You can consider the proverb "Don't go between the tree and the bark." (as common usages are listed already.)
It conveys the precise meaning you are looking for (analogy to nail and flesh) but it never gained a common usage; and might be mainly literary. [There are also other usages with the phrase "between the tree and the bark".]
Meaning: Don't interfere when two people are having an argument.
English proverbs / wikiquote.org
It might be of European origin but it is mentioned in the novel the Modern Griselda by Maria Edgeworth (1804) which might be the first usage in English. [Maria Edgeworth is an Anglo-Irish writer].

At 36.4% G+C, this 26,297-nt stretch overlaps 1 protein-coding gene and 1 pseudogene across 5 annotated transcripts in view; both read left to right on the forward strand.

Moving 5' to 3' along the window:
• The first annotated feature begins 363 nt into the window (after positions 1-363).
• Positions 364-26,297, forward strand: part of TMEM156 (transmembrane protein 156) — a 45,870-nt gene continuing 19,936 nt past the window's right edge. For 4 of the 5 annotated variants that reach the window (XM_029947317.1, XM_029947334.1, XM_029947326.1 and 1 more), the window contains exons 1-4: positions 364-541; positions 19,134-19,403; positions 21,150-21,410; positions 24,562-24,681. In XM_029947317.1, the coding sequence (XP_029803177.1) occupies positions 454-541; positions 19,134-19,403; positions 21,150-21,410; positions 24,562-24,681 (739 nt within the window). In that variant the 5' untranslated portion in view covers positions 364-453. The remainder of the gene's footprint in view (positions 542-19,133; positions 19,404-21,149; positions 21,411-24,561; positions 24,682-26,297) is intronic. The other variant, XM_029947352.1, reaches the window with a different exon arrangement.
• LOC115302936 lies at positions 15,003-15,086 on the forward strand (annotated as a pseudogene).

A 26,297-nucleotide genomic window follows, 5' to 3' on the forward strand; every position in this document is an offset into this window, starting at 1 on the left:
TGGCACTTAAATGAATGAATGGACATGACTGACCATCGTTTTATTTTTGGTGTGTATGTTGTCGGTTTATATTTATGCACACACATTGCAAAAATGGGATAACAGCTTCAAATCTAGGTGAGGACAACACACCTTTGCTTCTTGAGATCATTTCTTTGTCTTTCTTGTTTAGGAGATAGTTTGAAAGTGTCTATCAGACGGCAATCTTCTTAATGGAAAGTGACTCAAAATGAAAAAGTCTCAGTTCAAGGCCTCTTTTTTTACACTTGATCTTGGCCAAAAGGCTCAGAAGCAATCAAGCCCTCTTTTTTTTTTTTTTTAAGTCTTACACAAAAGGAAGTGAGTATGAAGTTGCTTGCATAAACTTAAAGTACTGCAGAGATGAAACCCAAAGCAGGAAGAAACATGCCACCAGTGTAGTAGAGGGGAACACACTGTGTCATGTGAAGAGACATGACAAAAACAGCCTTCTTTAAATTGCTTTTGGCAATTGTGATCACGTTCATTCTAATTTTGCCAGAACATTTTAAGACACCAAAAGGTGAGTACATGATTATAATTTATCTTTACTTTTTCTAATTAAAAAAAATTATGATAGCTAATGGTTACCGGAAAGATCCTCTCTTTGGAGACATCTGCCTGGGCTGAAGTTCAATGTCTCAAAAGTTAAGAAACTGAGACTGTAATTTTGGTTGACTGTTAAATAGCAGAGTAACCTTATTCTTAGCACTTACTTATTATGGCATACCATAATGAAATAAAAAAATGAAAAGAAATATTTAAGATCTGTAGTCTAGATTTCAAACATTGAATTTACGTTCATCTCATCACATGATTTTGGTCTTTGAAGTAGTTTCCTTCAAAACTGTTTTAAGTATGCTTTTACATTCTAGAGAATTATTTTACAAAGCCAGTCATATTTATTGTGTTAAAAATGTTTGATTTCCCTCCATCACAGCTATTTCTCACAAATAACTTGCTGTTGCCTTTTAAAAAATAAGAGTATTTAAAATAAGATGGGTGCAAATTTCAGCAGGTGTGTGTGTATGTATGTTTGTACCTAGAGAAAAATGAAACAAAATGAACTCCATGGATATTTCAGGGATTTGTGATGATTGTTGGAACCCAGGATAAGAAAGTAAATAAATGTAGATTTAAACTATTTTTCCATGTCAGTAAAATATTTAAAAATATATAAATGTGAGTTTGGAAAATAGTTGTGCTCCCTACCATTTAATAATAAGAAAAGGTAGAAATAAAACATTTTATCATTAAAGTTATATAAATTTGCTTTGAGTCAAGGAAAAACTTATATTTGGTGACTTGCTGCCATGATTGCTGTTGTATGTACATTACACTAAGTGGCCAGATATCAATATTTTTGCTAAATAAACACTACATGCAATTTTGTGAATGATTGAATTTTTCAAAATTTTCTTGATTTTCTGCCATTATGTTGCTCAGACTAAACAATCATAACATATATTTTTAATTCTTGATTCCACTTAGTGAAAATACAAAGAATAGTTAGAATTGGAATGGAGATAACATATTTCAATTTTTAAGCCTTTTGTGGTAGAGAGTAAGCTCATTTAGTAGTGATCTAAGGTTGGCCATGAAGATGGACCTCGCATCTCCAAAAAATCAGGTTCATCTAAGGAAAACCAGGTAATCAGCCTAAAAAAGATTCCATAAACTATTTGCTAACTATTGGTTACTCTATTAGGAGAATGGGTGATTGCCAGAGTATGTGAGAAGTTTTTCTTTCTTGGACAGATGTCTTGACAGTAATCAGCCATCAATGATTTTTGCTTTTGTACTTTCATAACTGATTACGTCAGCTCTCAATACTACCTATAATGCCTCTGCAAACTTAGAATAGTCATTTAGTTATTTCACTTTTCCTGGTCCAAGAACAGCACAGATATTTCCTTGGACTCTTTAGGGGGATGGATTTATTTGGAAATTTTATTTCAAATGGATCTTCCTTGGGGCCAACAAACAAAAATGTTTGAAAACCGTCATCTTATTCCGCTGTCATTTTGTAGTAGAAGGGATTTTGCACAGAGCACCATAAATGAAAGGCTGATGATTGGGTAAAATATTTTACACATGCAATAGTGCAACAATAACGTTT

But, an earlier usage is mentioned in Le Médecin malgré lui (a comedy by Molière first presented in 1666) where the character Sganarelle misquotes Cicero. (from the book The Dramatic Works of Molière by Molière)